Guatemalan prison guards, police gather to study the Bible

By October 27, 2016

Guatemala (MNN) — How do you transform prison culture in a country where the jails are over 290 percent filled for their capacity levels and marked with gang activity?

That is what Crossroad Bible Institute set out to do several years ago in Guatemala. They started Bible studies among incarcerated gang members in Guatemala. But eventually that opportunity closed, and Crossroad began to look for new ways to share Christ in Guatemala prisons.

(Photo courtesy of Crossroad Bible Institute)

(Photo courtesy of Crossroad Bible Institute)

Then they met Pastor Byron Aguilar, chaplain to the police department, prison guards, and the National Guard.

Crossroad’s International Director Cynthia Williams says, “As soon as [Pastor Byron] learned about it, he was really excited. He said, ‘This is exactly what we’ve been looking for, but would you be willing to allow us to use it with the prison guards rather than just the prisoners themselves?’”

Williams shares, “When this concept was presented with us, we thought this is a great opportunity to work with those who have a direct impact on prisoners themselves. What better way to create a better environment — an environment where God can be presented and Christ can be lived out — than to equip those working with prisoners with Christ-centered leadership principles and the Gospel itself? So that is exactly what we’re doing.”

The program has expanded since its inauguration. In addition to Pastor Byron’s chaplain work, he has also taken the role of the Ministry Center Director in Guatemala for Crossroad. They currently have 150 Guatemalan students — from police to prison guards — being mentored by 25 instructors.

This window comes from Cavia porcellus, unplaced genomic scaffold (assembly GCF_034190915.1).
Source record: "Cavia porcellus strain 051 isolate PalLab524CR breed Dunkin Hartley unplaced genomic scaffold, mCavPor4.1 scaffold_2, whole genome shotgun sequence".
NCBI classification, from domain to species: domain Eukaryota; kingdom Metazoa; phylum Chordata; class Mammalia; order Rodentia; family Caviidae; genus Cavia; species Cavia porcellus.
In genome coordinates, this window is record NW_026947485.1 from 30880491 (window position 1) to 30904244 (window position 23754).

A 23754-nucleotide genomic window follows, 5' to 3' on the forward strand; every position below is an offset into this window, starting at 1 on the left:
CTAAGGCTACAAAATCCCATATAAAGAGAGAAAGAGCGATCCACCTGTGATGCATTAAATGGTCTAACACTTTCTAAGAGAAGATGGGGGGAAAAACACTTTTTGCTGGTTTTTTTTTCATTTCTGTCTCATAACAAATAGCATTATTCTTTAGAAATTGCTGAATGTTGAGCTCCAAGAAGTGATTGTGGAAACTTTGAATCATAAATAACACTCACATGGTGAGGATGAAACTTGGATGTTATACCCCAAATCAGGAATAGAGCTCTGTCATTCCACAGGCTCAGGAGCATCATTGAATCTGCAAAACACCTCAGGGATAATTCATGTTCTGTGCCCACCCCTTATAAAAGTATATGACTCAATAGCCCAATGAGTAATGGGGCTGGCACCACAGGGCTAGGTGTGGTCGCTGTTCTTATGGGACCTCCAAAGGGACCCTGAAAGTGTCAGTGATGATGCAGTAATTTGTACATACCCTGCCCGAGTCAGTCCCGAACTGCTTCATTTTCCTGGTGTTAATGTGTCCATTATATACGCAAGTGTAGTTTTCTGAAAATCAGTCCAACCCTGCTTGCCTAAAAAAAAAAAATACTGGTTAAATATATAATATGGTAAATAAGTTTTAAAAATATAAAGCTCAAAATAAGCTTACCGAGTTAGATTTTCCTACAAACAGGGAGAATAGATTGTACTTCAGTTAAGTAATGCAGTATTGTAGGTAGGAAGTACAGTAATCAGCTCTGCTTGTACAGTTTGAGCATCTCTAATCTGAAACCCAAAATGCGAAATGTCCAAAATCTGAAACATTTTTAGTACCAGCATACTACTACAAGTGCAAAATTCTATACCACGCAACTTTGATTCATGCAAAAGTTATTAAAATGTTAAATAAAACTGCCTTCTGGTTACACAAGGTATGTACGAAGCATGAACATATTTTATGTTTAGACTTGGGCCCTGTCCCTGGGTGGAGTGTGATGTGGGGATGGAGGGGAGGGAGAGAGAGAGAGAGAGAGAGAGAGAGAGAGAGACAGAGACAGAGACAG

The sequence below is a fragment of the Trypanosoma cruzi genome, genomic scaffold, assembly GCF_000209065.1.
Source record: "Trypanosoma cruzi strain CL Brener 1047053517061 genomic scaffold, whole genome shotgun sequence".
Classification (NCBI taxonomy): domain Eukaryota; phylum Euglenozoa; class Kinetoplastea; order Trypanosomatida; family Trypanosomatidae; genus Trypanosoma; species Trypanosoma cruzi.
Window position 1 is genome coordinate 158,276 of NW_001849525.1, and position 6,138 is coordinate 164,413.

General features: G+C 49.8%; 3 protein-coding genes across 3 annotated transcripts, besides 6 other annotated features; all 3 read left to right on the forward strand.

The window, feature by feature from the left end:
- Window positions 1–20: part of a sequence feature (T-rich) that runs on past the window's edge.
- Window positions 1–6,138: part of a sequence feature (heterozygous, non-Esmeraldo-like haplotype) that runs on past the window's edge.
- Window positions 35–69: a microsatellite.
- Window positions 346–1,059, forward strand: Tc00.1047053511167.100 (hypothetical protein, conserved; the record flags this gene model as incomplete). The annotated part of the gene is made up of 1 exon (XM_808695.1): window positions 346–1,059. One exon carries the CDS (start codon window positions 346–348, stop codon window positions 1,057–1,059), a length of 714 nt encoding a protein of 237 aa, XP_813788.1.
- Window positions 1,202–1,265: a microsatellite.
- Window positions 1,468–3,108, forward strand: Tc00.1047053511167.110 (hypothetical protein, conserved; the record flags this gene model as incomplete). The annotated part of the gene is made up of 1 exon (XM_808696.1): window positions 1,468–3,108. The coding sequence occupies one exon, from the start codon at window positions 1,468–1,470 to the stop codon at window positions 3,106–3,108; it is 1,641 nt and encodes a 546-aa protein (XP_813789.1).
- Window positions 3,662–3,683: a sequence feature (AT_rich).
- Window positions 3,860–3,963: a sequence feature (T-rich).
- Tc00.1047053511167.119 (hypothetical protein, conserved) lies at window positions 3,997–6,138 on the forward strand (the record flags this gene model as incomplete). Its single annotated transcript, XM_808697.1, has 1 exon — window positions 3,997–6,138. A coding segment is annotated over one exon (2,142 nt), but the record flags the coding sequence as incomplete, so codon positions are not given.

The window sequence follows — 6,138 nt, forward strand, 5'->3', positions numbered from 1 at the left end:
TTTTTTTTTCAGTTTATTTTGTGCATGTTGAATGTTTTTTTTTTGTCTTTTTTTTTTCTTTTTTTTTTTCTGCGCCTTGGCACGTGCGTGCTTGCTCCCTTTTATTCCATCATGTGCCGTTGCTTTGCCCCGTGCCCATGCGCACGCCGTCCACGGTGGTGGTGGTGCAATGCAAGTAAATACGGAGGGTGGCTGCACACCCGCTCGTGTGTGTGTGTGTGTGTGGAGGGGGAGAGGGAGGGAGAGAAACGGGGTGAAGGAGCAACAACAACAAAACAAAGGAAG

(Image courtesy of Crossroad Bible Institute)

(Image courtesy of Crossroad Bible Institute)

Last month, students from the department of correction graduated from Crossroad’s Great Truths of the Bible course. They celebrated with diplomas and cake. Crossroad has another group getting ready to graduate in November from their Survey of the Bible course.

“We are definitely seeing lives changed, and I can only imagine that is having an impact on the workplace itself, and that is really the goal. Pastor Byron comments often that the attitudes change, the focus changes, they see the prisoners differently, they’re coming at it from a Christ-centered view, which is just a completely different view than what society views them as.”

Besides God’s Word impacting the police and prison guards’ approach in their work, it’s also impacting their lives at home.

“As they do these lessons in their homes, they’re bringing their families into it as well. So it’s affecting their family time, their relationships with their spouses and their children. There’s just a broad sense of impact.”

Crossroad’s desire is to see the program expand across the country. They’re also hoping to launch the Bible study courses among prisoners again as well.

Williams says there is a need for support in the ministry: “Pastor Byron has shared with me that most of what he does, he does out of his own pocket. And that has been a tremendous strain on him and his family. So he does need funding for all of the work he is doing, the travel he does to all of these different locations, and what it takes to really implement the program.”

If you’d like to give to Crossroad Bible Institute’s international program in Guatemala, you can click here to give online, or give them a call at 616-530-1300.

And, above all, please pray for the Gospel to permeate Guatemala prisons through the prison guards and police who are saturating themselves with Christ.

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